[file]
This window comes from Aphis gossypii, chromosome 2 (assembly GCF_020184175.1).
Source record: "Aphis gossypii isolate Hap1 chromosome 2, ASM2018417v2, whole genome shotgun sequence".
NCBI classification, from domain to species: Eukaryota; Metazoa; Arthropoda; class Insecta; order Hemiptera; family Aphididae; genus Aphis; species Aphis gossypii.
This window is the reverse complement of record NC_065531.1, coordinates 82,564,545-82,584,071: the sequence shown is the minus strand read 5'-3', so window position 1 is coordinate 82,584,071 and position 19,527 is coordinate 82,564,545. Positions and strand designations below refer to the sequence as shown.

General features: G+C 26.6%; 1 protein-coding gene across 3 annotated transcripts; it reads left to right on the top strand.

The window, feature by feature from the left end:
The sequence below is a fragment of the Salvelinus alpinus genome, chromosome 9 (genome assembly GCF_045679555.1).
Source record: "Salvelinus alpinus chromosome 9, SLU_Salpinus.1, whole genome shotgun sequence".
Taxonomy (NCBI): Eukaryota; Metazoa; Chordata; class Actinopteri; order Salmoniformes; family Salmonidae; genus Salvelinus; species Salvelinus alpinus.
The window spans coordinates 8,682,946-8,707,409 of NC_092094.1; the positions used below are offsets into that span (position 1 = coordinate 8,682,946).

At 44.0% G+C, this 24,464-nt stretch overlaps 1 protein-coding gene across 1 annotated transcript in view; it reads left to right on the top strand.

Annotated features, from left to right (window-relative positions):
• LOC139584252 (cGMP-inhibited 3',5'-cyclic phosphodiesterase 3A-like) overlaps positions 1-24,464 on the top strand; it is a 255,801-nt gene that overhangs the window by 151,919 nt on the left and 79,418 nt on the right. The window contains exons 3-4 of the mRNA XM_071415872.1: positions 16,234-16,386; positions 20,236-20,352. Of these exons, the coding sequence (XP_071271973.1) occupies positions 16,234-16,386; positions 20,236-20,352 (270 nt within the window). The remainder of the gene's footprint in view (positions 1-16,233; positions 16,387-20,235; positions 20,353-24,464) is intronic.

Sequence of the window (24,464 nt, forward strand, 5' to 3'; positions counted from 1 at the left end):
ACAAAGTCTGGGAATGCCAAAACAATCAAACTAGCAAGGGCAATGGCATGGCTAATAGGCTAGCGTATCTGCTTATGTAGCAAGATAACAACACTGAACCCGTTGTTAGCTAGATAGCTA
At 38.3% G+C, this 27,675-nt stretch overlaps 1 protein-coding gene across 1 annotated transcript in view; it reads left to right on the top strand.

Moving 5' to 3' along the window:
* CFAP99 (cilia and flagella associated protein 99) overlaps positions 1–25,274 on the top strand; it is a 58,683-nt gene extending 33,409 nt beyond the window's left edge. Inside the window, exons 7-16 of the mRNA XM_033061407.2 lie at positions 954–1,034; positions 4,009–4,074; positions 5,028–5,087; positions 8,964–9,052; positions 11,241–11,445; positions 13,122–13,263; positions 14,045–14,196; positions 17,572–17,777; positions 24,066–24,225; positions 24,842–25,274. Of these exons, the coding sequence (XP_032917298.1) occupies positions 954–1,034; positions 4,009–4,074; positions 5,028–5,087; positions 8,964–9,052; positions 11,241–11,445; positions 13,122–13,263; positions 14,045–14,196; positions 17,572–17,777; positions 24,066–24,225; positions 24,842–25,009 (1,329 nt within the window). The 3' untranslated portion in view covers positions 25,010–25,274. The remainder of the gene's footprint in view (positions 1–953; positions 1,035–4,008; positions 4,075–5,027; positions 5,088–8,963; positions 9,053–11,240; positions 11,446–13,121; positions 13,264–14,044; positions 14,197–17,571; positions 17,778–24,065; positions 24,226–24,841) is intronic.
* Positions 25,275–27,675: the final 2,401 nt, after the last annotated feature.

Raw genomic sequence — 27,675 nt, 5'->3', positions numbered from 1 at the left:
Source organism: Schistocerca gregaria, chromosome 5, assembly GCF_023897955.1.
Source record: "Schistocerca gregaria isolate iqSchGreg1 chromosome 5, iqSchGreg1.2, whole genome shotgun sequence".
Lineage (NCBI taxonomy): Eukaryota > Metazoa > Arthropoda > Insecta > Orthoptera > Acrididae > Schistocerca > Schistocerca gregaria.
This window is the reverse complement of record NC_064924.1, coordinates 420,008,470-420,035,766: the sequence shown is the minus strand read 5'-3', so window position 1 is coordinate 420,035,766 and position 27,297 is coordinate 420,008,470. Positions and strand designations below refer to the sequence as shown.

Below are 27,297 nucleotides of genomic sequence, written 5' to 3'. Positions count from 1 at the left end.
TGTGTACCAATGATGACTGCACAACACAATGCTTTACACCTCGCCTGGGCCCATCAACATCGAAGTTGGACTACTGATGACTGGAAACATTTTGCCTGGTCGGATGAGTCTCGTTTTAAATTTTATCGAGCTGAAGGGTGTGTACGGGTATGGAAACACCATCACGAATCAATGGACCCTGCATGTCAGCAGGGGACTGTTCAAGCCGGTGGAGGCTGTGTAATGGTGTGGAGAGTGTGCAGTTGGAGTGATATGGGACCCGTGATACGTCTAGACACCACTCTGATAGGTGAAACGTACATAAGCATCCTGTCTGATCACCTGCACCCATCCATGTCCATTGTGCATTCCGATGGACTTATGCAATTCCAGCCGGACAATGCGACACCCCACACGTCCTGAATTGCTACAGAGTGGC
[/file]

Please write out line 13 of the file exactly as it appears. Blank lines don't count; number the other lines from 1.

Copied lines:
• LOC139584252 (cGMP-inhibited 3',5'-cyclic phosphodiesterase 3A-like) overlaps positions 1-24,464 on the top strand; it is a 255,801-nt gene that overhangs the window by 151,919 nt on the left and 79,418 nt on the right. The window contains exons 3-4 of the mRNA XM_071415872.1: positions 16,234-16,386; positions 20,236-20,352. Of these exons, the coding sequence (XP_071271973.1) occupies positions 16,234-16,386; positions 20,236-20,352 (270 nt within the window). The remainder of the gene's footprint in view (positions 1-16,233; positions 16,387-20,235; positions 20,353-24,464) is intronic.